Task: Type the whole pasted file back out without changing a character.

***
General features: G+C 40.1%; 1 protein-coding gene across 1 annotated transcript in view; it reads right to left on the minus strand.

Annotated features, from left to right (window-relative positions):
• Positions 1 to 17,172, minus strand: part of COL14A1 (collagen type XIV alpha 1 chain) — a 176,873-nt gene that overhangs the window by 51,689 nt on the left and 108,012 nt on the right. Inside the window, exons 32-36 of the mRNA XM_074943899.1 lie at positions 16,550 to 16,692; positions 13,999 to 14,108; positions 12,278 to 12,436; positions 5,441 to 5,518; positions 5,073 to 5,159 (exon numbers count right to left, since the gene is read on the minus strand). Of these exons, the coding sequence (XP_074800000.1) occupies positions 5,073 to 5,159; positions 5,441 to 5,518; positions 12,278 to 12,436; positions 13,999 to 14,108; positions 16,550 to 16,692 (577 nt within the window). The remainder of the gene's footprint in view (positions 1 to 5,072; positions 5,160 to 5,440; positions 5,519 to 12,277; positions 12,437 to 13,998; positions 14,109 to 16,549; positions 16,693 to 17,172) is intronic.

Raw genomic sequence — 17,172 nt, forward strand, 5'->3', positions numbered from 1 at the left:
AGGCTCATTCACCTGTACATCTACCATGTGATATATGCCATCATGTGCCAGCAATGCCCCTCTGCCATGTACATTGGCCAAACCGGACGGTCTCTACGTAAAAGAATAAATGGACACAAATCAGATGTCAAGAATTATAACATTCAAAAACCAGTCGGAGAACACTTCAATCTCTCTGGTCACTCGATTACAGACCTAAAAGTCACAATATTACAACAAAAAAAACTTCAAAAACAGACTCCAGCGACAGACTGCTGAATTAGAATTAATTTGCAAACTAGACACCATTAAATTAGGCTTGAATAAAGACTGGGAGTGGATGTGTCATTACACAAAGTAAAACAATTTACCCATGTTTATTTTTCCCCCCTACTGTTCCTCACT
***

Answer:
General features: G+C 40.1%; 1 protein-coding gene across 1 annotated transcript in view; it reads right to left on the minus strand.

Annotated features, from left to right (window-relative positions):
• Positions 1 to 17,172, minus strand: part of COL14A1 (collagen type XIV alpha 1 chain) — a 176,873-nt gene that overhangs the window by 51,689 nt on the left and 108,012 nt on the right. Inside the window, exons 32-36 of the mRNA XM_074943899.1 lie at positions 16,550 to 16,692; positions 13,999 to 14,108; positions 12,278 to 12,436; positions 5,441 to 5,518; positions 5,073 to 5,159 (exon numbers count right to left, since the gene is read on the minus strand). Of these exons, the coding sequence (XP_074800000.1) occupies positions 5,073 to 5,159; positions 5,441 to 5,518; positions 12,278 to 12,436; positions 13,999 to 14,108; positions 16,550 to 16,692 (577 nt within the window). The remainder of the gene's footprint in view (positions 1 to 5,072; positions 5,160 to 5,440; positions 5,519 to 12,277; positions 12,437 to 13,998; positions 14,109 to 16,549; positions 16,693 to 17,172) is intronic.

Raw genomic sequence — 17,172 nt, forward strand, 5'->3', positions numbered from 1 at the left:
AGGCTCATTCACCTGTACATCTACCATGTGATATATGCCATCATGTGCCAGCAATGCCCCTCTGCCATGTACATTGGCCAAACCGGACGGTCTCTACGTAAAAGAATAAATGGACACAAATCAGATGTCAAGAATTATAACATTCAAAAACCAGTCGGAGAACACTTCAATCTCTCTGGTCACTCGATTACAGACCTAAAAGTCACAATATTACAACAAAAAAAACTTCAAAAACAGACTCCAGCGACAGACTGCTGAATTAGAATTAATTTGCAAACTAGACACCATTAAATTAGGCTTGAATAAAGACTGGGAGTGGATGTGTCATTACACAAAGTAAAACAATTTACCCATGTTTATTTTTCCCCCCTACTGTTCCTCACT